Small business success spotlighted by USDA at conference
ChoiceBatter's transformation from a federal laboratory bench technology to a grocery shelf product is among topics that will be discussed here today by US Department of Agriculture (USDA) officials and other participants attending the 17th annual conference of the National Association of Seed and Venture Funds (NASVF).

Right foods aid memory and protect against disease
For the first time researchers have found out what effect multiple, rather than just single, foods with anti-inflammatory effects have on healthy individuals.

Shifting forms: Penn study shows how variations of same protein affect immune response
How a T cell decides to make protein X, Y or Z can have profound effects for fighting foreign invaders or staving off dire autoimmune reactions.

2 studies present new data on effects of alcohol during pregnancy
Scientific data continue to indicate that higher intake of alcohol during pregnancy adversely affects the fetus, and could lead to very severe developmental or other problems in the child.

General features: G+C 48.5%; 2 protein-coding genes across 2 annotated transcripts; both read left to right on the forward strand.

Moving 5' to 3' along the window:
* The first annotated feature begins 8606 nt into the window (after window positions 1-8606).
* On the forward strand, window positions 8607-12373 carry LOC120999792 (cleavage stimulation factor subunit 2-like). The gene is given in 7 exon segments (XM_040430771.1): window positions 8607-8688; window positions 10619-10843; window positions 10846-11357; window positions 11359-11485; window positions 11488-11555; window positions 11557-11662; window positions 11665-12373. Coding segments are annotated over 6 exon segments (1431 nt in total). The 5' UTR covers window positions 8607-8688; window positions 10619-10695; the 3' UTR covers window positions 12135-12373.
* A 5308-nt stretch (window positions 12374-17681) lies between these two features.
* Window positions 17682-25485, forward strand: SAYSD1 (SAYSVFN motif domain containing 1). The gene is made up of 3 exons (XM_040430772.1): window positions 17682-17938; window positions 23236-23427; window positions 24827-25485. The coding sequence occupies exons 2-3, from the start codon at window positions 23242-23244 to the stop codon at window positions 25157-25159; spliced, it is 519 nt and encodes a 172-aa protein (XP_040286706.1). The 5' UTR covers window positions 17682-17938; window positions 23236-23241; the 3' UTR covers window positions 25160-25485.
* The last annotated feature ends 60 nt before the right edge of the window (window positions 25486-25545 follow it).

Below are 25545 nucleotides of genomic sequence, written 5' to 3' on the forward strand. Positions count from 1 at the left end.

Grant to fund aging research
For the second time this year, a postdoctoral fellow in The University of Texas at Dallas' Center for Vital Longevity has earned a prestigious, highly competitive career-development grant from the National Institutes of Health (NIH).

NJIT professor helps make case in Science for better biodiversity
In a policy forum article in today's issue of Science, a group of leading biodiversity scientists, including NJIT's Daniel Bunker, have argued that targets to be met by 2020 under the Convention on Biological Diversity must consider the real value of biodiversity if they are to be attained.

MSU tasked with educating health-care providers on fish consumption
The Environmental Protection Agency has reached out to Michigan State University to inform the state's fish consumers about the harmful impact of environmental chemicals and help them access appropriate guidelines on eating fish.